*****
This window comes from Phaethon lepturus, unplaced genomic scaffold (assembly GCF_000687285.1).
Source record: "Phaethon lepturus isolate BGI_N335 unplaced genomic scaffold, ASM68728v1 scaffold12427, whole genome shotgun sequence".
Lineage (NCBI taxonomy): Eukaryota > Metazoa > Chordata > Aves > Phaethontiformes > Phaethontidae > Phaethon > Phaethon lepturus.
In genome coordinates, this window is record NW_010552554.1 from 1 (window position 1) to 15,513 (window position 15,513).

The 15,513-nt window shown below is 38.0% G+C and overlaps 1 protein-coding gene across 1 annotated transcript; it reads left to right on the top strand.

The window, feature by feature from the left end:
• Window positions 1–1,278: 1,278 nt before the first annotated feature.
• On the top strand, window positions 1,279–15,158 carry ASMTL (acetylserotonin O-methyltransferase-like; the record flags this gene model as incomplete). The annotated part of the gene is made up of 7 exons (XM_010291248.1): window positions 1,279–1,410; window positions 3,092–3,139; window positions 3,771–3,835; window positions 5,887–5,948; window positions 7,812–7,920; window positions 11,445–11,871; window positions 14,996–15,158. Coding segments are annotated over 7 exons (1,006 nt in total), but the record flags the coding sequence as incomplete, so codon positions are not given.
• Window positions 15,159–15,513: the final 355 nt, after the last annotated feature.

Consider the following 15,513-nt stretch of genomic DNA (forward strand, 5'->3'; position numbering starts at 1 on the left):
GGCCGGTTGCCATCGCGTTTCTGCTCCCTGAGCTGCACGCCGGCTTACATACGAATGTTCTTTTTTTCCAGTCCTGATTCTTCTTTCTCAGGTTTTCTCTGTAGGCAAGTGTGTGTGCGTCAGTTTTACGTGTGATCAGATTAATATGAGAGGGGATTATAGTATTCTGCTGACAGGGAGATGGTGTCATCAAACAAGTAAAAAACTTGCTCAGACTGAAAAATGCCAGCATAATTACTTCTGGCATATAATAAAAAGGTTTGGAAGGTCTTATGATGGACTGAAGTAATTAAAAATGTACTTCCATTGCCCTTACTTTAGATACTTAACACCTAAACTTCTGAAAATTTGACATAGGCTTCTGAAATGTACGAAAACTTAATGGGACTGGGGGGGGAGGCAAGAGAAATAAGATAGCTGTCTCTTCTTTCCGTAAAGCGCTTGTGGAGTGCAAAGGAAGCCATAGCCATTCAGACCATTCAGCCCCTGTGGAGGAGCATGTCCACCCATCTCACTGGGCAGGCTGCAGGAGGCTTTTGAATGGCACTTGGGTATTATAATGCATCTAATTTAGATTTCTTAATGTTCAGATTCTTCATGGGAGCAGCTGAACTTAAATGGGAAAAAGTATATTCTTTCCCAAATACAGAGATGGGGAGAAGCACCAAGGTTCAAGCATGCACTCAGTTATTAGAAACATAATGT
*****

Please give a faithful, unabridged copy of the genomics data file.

This window comes from Phaethon lepturus, unplaced genomic scaffold (assembly GCF_000687285.1).
Source record: "Phaethon lepturus isolate BGI_N335 unplaced genomic scaffold, ASM68728v1 scaffold12427, whole genome shotgun sequence".
Lineage (NCBI taxonomy): Eukaryota > Metazoa > Chordata > Aves > Phaethontiformes > Phaethontidae > Phaethon > Phaethon lepturus.
In genome coordinates, this window is record NW_010552554.1 from 1 (window position 1) to 15,513 (window position 15,513).

The 15,513-nt window shown below is 38.0% G+C and overlaps 1 protein-coding gene across 1 annotated transcript; it reads left to right on the top strand.

The window, feature by feature from the left end:
• Window positions 1–1,278: 1,278 nt before the first annotated feature.
• On the top strand, window positions 1,279–15,158 carry ASMTL (acetylserotonin O-methyltransferase-like; the record flags this gene model as incomplete). The annotated part of the gene is made up of 7 exons (XM_010291248.1): window positions 1,279–1,410; window positions 3,092–3,139; window positions 3,771–3,835; window positions 5,887–5,948; window positions 7,812–7,920; window positions 11,445–11,871; window positions 14,996–15,158. Coding segments are annotated over 7 exons (1,006 nt in total), but the record flags the coding sequence as incomplete, so codon positions are not given.
• Window positions 15,159–15,513: the final 355 nt, after the last annotated feature.

Consider the following 15,513-nt stretch of genomic DNA (forward strand, 5'->3'; position numbering starts at 1 on the left):
GGCCGGTTGCCATCGCGTTTCTGCTCCCTGAGCTGCACGCCGGCTTACATACGAATGTTCTTTTTTTCCAGTCCTGATTCTTCTTTCTCAGGTTTTCTCTGTAGGCAAGTGTGTGTGCGTCAGTTTTACGTGTGATCAGATTAATATGAGAGGGGATTATAGTATTCTGCTGACAGGGAGATGGTGTCATCAAACAAGTAAAAAACTTGCTCAGACTGAAAAATGCCAGCATAATTACTTCTGGCATATAATAAAAAGGTTTGGAAGGTCTTATGATGGACTGAAGTAATTAAAAATGTACTTCCATTGCCCTTACTTTAGATACTTAACACCTAAACTTCTGAAAATTTGACATAGGCTTCTGAAATGTACGAAAACTTAATGGGACTGGGGGGGGAGGCAAGAGAAATAAGATAGCTGTCTCTTCTTTCCGTAAAGCGCTTGTGGAGTGCAAAGGAAGCCATAGCCATTCAGACCATTCAGCCCCTGTGGAGGAGCATGTCCACCCATCTCACTGGGCAGGCTGCAGGAGGCTTTTGAATGGCACTTGGGTATTATAATGCATCTAATTTAGATTTCTTAATGTTCAGATTCTTCATGGGAGCAGCTGAACTTAAATGGGAAAAAGTATATTCTTTCCCAAATACAGAGATGGGGAGAAGCACCAAGGTTCAAGCATGCACTCAGTTATTAGAAACATAATGT